From the outside looking in, alcoholism and drug addiction would seem to be lifestyles where one would be encouraged to leave, and not encouraged to stay. And yet, on a recent visit to a women’s center in a Southern California treatment center, I learned that our view from the outside is clouded.
The day I visited the center was discharge day for a 30-year-old mother and wife. I had spoken to her early in the day and she had expressed contained excitement about going home, but when the time came for her to share her “farewell message” to the women’s group she did not sound excited. In face, she sounded frightened, apprehensive, unsure. She was afraid to go home.
Home was where her husband was, the same husband she had lied to in order to meet her dealers, get money for drugs, and party with her addict “friends”. She was certain her husband would not trust her when she returned – even though she was now sober. She was afraid that when she needed to go to a support meeting, he wouldn’t believe her and might not let her go. She didn’t know how to regain his trust. She was afraid she would fall back into the lifestyle.
Home was where her children were, the same children she sent to school without breakfast or lunch money, the same children who might as well have been home alone even when she was there. She was afraid her children would not want to see her. She knew they were embarrassed by her. She didn’t know how to change that.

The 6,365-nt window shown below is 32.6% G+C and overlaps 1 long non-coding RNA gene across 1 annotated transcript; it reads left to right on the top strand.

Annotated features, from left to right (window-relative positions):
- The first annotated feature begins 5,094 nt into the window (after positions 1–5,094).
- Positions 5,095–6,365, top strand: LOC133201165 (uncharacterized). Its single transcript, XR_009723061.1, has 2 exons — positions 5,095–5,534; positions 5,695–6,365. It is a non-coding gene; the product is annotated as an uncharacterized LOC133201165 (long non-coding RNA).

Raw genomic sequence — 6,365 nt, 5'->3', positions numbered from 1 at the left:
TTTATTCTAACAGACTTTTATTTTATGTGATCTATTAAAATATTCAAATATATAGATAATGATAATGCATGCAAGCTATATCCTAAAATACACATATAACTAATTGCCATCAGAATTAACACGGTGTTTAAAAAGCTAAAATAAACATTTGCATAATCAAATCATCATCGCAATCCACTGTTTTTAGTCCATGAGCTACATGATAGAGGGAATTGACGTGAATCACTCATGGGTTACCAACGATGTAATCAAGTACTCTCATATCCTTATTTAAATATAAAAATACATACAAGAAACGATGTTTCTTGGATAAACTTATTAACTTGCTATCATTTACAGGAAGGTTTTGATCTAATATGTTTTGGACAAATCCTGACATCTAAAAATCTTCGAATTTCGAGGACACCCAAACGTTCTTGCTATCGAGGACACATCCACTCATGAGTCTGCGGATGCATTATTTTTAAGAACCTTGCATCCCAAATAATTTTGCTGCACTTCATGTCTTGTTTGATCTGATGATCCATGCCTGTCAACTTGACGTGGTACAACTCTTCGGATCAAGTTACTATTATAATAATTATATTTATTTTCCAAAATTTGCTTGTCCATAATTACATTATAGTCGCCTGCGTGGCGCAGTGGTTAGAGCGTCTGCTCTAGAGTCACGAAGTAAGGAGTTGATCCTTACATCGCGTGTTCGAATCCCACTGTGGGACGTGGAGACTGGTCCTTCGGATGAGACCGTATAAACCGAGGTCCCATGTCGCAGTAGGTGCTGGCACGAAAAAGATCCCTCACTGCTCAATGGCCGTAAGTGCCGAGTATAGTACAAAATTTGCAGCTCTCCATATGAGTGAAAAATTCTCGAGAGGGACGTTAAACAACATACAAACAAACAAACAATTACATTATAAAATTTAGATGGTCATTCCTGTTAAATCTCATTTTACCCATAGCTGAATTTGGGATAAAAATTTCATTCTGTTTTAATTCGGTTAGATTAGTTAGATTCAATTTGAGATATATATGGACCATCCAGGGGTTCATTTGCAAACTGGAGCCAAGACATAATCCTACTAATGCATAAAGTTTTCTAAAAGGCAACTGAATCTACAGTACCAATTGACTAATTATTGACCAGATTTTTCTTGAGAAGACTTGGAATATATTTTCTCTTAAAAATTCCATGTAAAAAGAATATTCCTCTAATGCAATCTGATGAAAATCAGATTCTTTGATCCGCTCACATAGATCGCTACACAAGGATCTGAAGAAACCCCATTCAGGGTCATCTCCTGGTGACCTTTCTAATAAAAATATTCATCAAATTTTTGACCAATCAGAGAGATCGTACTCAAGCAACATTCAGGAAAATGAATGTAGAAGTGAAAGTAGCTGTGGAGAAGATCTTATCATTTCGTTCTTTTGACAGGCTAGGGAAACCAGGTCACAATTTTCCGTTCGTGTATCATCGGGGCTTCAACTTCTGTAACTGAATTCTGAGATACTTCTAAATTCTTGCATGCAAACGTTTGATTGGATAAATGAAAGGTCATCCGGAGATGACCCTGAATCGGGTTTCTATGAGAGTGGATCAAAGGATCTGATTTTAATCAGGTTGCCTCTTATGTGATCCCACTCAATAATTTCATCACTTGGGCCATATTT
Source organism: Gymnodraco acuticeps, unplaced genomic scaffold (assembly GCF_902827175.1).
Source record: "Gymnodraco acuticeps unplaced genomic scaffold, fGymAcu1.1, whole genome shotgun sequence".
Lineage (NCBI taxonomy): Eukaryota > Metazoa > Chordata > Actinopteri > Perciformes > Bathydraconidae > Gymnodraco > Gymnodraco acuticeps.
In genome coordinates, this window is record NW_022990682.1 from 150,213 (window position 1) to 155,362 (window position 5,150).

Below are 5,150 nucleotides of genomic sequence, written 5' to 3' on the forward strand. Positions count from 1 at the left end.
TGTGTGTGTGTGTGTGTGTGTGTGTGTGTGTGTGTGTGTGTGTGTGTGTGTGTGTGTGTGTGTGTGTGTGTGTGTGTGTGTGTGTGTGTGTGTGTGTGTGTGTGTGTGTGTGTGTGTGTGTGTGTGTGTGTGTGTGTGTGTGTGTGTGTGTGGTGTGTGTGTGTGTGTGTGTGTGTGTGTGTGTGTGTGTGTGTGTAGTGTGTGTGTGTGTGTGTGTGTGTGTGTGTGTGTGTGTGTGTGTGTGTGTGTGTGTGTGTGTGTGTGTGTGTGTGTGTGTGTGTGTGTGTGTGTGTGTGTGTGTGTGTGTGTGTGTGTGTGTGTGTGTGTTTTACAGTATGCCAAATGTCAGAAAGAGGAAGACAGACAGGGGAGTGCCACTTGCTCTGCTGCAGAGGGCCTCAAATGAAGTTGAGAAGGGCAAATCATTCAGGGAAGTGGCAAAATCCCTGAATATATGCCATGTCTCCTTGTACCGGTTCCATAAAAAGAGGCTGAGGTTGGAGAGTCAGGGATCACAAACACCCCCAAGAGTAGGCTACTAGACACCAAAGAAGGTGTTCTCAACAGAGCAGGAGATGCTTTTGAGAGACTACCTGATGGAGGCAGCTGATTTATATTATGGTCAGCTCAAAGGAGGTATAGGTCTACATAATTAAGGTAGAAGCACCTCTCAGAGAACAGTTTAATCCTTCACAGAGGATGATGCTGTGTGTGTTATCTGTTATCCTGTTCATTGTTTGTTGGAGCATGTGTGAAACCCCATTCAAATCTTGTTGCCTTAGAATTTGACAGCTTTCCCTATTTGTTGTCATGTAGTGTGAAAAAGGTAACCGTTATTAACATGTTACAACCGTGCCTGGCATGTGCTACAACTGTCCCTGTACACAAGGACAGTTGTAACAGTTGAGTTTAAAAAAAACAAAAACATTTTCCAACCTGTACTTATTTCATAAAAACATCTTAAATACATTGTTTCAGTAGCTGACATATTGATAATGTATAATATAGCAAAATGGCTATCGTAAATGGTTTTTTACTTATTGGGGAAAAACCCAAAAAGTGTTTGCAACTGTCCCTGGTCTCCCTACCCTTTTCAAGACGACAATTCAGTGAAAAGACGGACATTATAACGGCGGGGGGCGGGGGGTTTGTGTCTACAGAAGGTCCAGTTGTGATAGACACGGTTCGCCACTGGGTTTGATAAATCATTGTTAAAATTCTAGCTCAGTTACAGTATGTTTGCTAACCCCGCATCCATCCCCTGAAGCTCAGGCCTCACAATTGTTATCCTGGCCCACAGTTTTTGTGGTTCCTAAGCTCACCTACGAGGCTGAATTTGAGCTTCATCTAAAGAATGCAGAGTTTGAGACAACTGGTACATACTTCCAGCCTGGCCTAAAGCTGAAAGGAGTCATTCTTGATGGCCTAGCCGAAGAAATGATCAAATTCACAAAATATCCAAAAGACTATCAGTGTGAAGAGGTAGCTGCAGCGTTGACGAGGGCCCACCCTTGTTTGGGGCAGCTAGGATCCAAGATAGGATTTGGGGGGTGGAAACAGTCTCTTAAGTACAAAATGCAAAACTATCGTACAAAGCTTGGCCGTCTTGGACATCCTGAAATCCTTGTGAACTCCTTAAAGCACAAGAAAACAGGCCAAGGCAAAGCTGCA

Home was where her dealers knew her address, and her phone numbers, and her drug of choice. She was afraid of the day they would slowly drive by her house hoping to lure her back into their world; to pull her back into that lifestyle.
Home was where her addiction began. All the stresses and excuses for becoming an addict live there too. She was afraid these triggers would send her back into that lifestyle.
Addiction is not a lifestyle that easily lets go. There are many factors working to reel an addict back. Resisting all the temptations takes courage. It takes strength to fight back. And it takes treatment and ongoing support to keep an addict out of the lifestyle they left behind.
Just like the mother afraid to go home, it takes enormous courage and resolve for recovering addicts to return to their lives after treatment. It’s a tug-o-war that never ends. With the support of her family and friends, my 30-year-old friend will be able to pull away successfully. Just as successful recovering addicts have to pull away every day of their lives.
Let’s work together to help them win the battle. Together we can beat addiction.
Together we can win the tug-o-war.